Depending upon the type of delivery and classroom that you use, you may need to change how you approach your teaching.
Your deaf student – regardless of how s/he communicates – will rely on what s/he can see. This is crucial for you to understand and incorporate into your delivery style.
Implicitly, this means that s/he can only do or look at one thing at a time. Even though you most likely have never been previously aware of it, this is different to all of the other students who you have ever taught. You will not be able to present material and talk to it or demonstrate something and talk about it at the same time.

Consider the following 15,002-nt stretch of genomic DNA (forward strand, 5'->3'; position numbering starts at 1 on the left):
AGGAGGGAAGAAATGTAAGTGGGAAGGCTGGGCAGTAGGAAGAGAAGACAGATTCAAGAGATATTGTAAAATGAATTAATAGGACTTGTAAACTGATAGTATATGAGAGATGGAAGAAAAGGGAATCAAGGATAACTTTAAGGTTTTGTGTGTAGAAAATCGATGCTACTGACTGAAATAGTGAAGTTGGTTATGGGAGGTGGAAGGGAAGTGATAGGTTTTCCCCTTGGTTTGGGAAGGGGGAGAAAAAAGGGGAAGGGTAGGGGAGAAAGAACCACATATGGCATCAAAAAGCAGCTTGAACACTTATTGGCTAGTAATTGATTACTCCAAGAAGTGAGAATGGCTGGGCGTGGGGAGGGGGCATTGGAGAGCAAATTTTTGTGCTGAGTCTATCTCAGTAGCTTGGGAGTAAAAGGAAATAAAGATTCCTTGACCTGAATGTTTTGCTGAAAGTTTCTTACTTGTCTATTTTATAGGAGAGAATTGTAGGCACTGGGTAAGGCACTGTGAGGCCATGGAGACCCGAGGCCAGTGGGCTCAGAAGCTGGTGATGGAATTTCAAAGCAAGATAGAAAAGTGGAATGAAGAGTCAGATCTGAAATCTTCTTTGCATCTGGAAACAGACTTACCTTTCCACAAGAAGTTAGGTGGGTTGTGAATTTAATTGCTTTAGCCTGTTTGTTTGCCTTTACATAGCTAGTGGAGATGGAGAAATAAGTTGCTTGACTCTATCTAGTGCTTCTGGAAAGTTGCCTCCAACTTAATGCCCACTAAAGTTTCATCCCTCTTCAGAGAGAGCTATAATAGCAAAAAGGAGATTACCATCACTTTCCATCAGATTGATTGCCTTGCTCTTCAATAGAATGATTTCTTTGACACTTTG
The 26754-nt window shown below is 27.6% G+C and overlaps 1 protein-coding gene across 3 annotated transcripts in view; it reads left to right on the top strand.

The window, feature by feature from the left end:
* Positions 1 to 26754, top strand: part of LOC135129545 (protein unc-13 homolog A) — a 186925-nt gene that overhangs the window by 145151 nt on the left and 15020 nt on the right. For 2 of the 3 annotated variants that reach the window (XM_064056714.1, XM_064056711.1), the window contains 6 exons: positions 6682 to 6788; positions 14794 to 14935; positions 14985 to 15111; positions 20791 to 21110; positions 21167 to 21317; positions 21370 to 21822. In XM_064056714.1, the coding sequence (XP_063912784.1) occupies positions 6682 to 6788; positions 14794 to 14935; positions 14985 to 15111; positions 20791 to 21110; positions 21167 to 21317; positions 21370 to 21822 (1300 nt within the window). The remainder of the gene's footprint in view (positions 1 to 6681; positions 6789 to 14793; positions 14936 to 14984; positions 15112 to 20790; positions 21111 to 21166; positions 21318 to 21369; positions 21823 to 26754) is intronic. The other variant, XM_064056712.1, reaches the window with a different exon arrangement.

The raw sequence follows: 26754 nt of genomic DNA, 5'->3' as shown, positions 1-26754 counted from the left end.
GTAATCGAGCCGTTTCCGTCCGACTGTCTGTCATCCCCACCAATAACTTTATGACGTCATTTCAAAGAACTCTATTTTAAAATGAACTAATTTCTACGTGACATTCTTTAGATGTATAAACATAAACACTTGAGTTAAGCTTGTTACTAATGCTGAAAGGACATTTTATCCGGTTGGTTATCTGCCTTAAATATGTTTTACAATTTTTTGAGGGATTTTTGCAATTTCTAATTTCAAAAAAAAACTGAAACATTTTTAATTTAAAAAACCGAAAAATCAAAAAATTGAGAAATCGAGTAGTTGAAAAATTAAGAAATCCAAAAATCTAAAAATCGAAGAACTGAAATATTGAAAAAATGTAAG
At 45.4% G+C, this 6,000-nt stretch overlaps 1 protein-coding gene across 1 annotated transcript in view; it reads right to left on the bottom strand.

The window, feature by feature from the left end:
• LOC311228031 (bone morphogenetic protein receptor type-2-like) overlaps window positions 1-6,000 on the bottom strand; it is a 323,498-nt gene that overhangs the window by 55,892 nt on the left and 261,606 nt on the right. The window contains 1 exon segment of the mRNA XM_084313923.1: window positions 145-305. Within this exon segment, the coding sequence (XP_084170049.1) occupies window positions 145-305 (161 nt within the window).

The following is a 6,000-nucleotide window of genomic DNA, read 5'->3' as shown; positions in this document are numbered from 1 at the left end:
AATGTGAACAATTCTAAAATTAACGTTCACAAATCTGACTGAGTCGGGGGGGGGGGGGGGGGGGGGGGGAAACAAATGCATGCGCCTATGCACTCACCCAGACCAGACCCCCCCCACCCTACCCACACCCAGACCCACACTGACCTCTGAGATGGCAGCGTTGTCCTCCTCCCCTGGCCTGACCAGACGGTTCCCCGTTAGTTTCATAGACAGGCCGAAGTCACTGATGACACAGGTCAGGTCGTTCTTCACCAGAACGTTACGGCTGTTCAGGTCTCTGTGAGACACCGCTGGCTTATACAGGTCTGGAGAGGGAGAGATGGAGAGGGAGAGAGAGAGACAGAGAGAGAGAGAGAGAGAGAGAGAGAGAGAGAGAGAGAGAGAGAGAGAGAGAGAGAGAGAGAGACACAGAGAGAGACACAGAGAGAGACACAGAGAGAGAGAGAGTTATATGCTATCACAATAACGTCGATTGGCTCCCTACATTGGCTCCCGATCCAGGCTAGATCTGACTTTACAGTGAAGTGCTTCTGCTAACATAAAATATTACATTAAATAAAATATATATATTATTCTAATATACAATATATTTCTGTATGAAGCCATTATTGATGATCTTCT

To access what is being said in the classroom, the deaf student will need to look at the speaker to lipread or s/he will need to watch an Auslan/English interpreter.
The student cannot simultaneously look at a PowerPoint presentation or another visual resource like a DVD or a demonstration and “listen” to what you say.
So, what will you need to do differently? It depends greatly on the learning environment and your delivery style. So, is it:
- a lecture? [see more]
- working with support staff in lectures [see more]
- an interactive learning environment? [see more]
- working with support staff in an interactive learning environment [see more]